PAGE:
France’s former defence minister, Sylvie Goulard, has been proposed as the EU’s internal market Commissioner. But her new portfolio also includes a strengthened European defence file, which analysts say will be her biggest challenge.
The post, formally called Internal Market, Industry, Entrepreneurship and SMEs, deals with free movement of goods and services within the bloc as well as innovation and start-ups, previously run by Poland’s Elżbieta Bieńkowska.
“Sylvie Goulard […] is a dedicated and convinced European. As ‘Internal Market’ Commissioner, she will lead our work on industrial policy and promote the Digital Single Market. She will also be responsible for the new DG Defence Industry and Space,” incoming Commission President Ursula von der Leyen said on Tuesday (10 September) upon unveiling her new team.
The Elysee Palace welcomed Goulard’s nomination, saying she will play a crucial role in the executive’s strategy to “make Europe truly sovereign”.
Goulard’s appointment proves von der Leyen’s support for President Emmanuel Macron’s vision of more integration in European integration collective defence in the face of concerns over the Trump administration’s security commitments towards Europe.
Already last year, Macron, who has called on the bloc to stop its over-reliance on Washington as a military backstop, said Europe should seek “strategic autonomy” in defence and has been pushing ever since for more European emancipation.
With the UK, Europe’s biggest military power along with France, set to leave the EU, Berlin has backed the French-led effort to identify weak spots in European armies with the goal of filling those gaps together.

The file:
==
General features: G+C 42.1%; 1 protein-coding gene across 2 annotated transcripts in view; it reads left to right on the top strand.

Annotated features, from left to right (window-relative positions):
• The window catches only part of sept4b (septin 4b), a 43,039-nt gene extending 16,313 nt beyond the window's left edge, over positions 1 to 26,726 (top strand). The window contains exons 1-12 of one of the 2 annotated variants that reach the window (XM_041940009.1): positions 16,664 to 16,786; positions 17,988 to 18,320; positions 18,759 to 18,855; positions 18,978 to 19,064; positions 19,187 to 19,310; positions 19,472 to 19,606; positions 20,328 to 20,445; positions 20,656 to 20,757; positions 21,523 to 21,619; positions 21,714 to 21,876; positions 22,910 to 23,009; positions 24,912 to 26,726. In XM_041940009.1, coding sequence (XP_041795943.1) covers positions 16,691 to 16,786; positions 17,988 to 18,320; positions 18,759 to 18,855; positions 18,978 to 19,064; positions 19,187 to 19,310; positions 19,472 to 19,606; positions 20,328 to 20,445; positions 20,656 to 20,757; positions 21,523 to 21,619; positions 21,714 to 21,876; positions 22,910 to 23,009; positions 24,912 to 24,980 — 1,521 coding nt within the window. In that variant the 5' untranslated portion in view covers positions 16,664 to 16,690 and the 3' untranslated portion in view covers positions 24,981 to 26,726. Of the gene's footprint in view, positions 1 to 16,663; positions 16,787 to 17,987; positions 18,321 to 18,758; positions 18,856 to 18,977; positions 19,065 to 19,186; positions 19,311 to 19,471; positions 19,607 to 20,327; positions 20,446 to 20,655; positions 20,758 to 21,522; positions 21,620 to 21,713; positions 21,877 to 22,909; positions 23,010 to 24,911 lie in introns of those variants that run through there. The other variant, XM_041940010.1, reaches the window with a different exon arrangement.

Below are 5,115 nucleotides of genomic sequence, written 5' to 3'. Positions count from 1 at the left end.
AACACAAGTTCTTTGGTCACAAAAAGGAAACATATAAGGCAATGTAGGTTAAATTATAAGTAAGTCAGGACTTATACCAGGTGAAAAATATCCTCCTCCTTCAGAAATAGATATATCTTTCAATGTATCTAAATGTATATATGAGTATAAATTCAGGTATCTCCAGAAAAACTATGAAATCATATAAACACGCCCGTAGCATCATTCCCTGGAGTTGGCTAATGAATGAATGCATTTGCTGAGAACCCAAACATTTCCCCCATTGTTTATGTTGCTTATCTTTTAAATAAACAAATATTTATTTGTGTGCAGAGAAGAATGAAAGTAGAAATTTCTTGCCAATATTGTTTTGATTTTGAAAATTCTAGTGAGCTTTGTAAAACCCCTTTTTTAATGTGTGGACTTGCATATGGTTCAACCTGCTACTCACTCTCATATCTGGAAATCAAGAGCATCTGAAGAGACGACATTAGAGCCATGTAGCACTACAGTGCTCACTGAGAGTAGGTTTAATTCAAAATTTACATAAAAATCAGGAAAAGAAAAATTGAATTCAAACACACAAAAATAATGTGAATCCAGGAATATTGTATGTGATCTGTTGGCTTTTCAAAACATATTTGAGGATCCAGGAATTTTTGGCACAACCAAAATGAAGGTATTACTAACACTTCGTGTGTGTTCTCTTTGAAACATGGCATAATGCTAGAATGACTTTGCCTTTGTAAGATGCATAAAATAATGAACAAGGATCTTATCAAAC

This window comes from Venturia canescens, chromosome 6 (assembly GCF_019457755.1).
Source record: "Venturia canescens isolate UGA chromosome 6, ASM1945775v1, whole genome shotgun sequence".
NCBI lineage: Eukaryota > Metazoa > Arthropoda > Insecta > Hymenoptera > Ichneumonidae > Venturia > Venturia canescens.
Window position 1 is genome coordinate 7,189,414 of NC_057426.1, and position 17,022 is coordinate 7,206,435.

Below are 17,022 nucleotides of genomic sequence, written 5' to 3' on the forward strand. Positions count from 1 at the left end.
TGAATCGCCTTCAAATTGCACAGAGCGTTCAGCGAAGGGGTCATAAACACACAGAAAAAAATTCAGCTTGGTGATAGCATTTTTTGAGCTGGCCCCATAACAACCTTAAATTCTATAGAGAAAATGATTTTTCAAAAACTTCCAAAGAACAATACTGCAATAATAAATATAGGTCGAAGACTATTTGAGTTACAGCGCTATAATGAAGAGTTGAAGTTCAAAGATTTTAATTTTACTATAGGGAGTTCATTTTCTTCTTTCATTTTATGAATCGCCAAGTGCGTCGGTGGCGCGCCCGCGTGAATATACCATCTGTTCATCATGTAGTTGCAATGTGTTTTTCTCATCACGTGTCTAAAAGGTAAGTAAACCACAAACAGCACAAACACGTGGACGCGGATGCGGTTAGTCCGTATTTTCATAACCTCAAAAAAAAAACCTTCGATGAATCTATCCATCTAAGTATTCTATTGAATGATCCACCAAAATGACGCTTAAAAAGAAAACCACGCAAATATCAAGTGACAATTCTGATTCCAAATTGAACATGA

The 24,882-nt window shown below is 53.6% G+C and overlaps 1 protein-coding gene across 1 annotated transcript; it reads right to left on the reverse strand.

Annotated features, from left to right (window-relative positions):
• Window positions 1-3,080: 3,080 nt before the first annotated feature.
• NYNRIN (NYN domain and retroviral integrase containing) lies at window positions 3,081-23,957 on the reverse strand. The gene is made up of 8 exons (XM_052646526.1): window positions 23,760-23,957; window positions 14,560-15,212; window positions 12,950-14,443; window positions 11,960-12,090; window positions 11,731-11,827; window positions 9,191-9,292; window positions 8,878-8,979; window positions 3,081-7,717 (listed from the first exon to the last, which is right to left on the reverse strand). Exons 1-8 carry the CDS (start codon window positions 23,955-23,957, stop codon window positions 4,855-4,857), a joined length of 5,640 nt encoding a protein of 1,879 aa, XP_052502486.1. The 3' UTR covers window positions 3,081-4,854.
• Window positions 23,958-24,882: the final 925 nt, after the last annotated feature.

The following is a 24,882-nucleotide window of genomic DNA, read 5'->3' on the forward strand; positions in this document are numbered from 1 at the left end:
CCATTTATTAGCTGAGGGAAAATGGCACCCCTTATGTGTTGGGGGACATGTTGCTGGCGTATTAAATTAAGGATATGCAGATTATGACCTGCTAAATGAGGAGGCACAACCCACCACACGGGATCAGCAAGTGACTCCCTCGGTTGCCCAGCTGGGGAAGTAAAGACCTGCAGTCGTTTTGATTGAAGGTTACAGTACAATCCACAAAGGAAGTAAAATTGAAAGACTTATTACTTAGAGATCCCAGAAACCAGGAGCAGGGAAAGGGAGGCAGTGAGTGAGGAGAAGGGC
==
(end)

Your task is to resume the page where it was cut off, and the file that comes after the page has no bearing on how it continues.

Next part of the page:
“Both Goulard and von der Leyen, as former defence ministers who cooperated closely when they held office, know about the importance of bridging Franco-German differences, for instance on arms export rules, military interventions or the relevance of an EU institutional framework for closer defence cooperation,” Daniela Schwarzer, director of the German Council on Foreign Relations, told EURACTIV.
According to Schwarzer, part of the challenge will be to “bring other EU members on board”, particularly Central and Eastern European governments, who may see deeper EU cooperation as a challenge to transatlantic relations and NATO.
“Moreover, keeping the UK close will be a key task – at a time when the EU needs to think its security in European terms beyond EU borders after Brexit and the US government will likely seek to play out UK interests against continental Europeans.”
EU’s fragmented industry challenge
With decision powers in the field of security and defence lying mainly with the member states as well as being spread out over the EU’s institutions and agencies, the new DG will have to provide a link between them.
It is meant to deal with the EU’s fragmented defence industry and bring current defence initiatives such as the EU’s permanent structured cooperation (PESCO), the yet to be created European Defence Fund (EDF) and a possible single EU headquarters for military operations under the Commission’s helm.
The EDF, first proposed by the Commission in 2016 in an effort to move towards integrated European security and defence policy, has seen a difficult negotiation process between EU institutions and member states. It could prove a particular sticking point in Europe’s strive for strategic autonomy and open yet another field where the Commission will have to establish itself, and the EU, vis a vis Washington.